So what can be done to alleviate these symptoms? First of all it is vital to identify exactly what is causing the problem, and the good news is that a small blood sample can tell us a lot! Knowing which pollen (allergen) is the culprit means it can be avoided or reduced. For example tree ‘culprits’ could be avoided by changing your walking route, and just keeping the lawn mown will prevent problematic grass pollens. However, it is difficult to avoid all pollens and treatment is often required.
 
There are several treatment options available.  So – if your pet is prone to itching it could be an allergy; come and see us for a check-up!

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Wally’s Story

by admin on January 28th, 2015

Category: Pet of the Month, Tags:

 

Wally's Story

Wally the five year old Miniature Schnauzer was rushed into the surgery after his owner had seen him eat a piece of fish attached to a fishing hook on the beach. When he came in for examination, he still had the fishing line hanging out of his mouth, but it wasn’t immediately obvious how far down the hook had gone…

Wally was admitted for the day so he could be given a general anaesthetic to try and retrieve the hook. Once he was asleep, the vet was able to have a thorough look in Wally’s mouth and throat. The hook was not obviously stuck there, which meant it had gone further down than his oesophagus. An x-ray revealed it was lying right in the middle of Wally’s stomach; so the only way to remove it was surgically.

 

He was taken through to theatre and prepped for surgery. Once Wally’s stomach was opened up, the vet was able to locate the hook and slowly remove it – still with a piece of fish attached to it! It was a very large hook and could have caused a lot of damage had it torn through his oesophagus or stomach lining.

 wally 22

Wally was taken back to the kennel room to recover and, being the brave chap that he is, was back on his feet in no time. He was monitored closely for the rest of the day to ensure there were no complications from his surgery, but was able to go home with his owners later that evening.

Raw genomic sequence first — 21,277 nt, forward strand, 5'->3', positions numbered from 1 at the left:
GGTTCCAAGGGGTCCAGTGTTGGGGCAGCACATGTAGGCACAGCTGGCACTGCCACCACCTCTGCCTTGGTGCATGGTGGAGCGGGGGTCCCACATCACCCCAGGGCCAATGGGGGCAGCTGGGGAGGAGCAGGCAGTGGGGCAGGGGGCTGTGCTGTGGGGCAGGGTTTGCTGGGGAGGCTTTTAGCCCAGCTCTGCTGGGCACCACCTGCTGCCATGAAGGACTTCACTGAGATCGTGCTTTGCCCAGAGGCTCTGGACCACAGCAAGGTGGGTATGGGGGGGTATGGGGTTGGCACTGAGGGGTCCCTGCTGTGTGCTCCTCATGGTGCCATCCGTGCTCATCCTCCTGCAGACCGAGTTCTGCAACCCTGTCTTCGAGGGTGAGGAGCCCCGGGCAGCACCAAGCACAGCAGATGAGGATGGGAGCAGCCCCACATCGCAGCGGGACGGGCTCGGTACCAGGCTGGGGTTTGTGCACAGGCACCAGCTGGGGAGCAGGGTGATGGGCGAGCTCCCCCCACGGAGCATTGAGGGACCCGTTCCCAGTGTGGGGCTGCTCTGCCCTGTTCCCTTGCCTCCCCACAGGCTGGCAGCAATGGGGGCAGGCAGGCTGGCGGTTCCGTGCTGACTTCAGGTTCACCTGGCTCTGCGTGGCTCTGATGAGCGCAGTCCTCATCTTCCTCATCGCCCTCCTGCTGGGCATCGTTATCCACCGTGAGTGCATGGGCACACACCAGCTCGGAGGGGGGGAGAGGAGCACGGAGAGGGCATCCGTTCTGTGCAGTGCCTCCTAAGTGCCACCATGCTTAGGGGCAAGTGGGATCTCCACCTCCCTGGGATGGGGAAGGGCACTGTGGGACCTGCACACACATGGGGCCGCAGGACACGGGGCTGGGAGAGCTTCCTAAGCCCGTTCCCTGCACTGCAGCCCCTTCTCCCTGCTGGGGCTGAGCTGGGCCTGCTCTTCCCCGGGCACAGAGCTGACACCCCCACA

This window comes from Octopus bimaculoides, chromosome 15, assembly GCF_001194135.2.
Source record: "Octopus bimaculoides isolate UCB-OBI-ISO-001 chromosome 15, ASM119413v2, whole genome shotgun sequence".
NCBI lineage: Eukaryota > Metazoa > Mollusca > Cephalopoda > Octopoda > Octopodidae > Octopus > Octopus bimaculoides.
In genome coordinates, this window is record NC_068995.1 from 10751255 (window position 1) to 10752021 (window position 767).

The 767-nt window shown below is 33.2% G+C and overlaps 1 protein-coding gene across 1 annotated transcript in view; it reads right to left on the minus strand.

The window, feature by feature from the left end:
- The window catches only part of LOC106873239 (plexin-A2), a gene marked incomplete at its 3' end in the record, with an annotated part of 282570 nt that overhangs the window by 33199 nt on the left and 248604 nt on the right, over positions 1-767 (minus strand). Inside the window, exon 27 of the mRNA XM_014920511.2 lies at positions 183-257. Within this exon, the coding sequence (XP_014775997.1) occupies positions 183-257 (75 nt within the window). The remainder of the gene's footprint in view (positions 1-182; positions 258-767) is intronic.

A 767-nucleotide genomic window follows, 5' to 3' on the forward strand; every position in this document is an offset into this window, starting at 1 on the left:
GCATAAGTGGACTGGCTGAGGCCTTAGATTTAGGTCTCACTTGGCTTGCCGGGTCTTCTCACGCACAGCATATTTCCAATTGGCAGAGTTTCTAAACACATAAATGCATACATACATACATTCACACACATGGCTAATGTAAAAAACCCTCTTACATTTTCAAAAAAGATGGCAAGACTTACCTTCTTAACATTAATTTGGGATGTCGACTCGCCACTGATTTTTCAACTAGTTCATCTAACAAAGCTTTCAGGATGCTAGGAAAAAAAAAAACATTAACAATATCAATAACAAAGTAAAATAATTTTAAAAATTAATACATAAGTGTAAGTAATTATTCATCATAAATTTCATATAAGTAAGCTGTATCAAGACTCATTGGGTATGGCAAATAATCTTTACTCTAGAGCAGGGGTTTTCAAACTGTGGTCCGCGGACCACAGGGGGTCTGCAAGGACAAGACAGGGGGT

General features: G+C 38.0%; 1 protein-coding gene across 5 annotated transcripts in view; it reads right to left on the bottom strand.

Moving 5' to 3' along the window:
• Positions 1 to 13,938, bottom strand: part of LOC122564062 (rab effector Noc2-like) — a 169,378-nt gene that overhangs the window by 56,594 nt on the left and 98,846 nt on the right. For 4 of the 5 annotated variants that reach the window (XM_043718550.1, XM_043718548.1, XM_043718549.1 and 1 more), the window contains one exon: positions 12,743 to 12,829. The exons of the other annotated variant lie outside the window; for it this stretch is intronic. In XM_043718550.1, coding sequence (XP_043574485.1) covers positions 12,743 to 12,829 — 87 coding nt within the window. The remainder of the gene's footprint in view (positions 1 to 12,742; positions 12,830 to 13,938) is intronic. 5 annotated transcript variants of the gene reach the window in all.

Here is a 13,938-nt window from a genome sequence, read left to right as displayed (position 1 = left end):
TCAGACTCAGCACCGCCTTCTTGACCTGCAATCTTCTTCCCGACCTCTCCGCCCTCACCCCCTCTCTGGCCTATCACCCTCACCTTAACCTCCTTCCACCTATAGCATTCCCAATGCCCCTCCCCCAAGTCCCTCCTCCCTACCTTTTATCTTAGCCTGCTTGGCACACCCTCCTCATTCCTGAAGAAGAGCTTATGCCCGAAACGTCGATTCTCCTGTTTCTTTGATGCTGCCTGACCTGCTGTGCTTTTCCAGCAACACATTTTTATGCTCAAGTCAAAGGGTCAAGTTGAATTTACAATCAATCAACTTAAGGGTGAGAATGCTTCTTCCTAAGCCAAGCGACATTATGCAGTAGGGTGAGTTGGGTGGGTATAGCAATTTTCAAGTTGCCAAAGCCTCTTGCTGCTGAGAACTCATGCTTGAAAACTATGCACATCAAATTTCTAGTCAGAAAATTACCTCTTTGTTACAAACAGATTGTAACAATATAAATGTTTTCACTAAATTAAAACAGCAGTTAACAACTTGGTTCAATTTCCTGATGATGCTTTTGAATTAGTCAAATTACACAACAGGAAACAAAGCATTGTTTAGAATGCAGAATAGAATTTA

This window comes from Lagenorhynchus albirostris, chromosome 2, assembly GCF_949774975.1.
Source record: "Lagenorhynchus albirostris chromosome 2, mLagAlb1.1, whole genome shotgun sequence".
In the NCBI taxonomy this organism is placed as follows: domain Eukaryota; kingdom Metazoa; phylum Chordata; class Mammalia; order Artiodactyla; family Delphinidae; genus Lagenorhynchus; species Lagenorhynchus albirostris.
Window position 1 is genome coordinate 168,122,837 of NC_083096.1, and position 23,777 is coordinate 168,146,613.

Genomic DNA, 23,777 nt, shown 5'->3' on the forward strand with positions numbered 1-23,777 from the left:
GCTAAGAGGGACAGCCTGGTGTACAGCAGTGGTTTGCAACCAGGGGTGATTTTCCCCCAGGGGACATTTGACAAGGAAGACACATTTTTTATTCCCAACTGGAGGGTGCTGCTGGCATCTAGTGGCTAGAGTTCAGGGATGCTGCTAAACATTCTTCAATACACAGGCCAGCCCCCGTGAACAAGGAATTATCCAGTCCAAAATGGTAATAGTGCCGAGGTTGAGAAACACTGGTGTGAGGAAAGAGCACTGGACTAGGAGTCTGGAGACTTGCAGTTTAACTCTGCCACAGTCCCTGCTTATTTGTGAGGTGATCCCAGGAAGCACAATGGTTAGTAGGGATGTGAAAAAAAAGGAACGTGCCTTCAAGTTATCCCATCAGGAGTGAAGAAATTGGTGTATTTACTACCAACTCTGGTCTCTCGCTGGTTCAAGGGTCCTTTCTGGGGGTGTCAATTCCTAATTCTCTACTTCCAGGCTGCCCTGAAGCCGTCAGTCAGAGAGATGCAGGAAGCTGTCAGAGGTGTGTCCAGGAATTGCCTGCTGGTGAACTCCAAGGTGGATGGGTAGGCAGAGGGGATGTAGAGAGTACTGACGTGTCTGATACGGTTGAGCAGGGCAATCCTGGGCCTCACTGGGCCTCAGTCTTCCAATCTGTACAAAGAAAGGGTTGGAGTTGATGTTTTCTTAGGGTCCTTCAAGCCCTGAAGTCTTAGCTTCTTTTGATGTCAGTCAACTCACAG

Wally has since gone on to make a full recovery and we wish him and his owners the best of health in the future.

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Winter Pet Care Advice

by admin on December 9th, 2014

Category: News, Tags:

 Keep your pet safe and warm this winter

With the approaching cold weather and Christmas season upon us, keep your pets safe and warm this winter by following our top tips.xmas 3

 

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Minnie’s Story

by admin on October 22nd, 2014

Category: Pet of the Month, Tags:

 

minnie's Story

Lovely Minnie the grey-hooded rat was brought in to see us in August with a rapidly growing lump on her tummy, which was likely to be a tumour. Pet rats are unfortunately prone to lumps and, due to their fast metabolism, they do tend to increase in size rather quickly. It was decided to book Minnie in to have the lump removed, as she was well in herself apart from the odd episode of sneezing.

She came in a few days later for her operation and was given a general anaesthetic. Once asleep, the lump was prepped for surgery. Being such a big lump, there was a risk that it may be too large to remove all of it safely, but her owner was aware of this possibility and was realistic that the surgery may not be curative. Thankfully, Mr Smith was able to remove the entire mass from Minnie’s tummy and the wound was sutured closed. She had been stable throughout her anaesthetic and came round smoothly.

The problem now was keeping Minnie from chewing her stitches! Being right under her nose, it was too tempting for her to try and nibble on them. The nurses tried to fashion a small plastic collar for her to keep her from getting to them but, unfortunately, this didn’t stay on for very long. In the end, the only deterrent was distracting her with food and talking to her.

Minnie went home later that day and has gone on to make a full recovery with her owner’s TLC!

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Autumn Firework preparation for your pets

by admin on September 18th, 2014

Category: News, Tags:

With Autumn and Winter fast approaching – now is the time to prepare.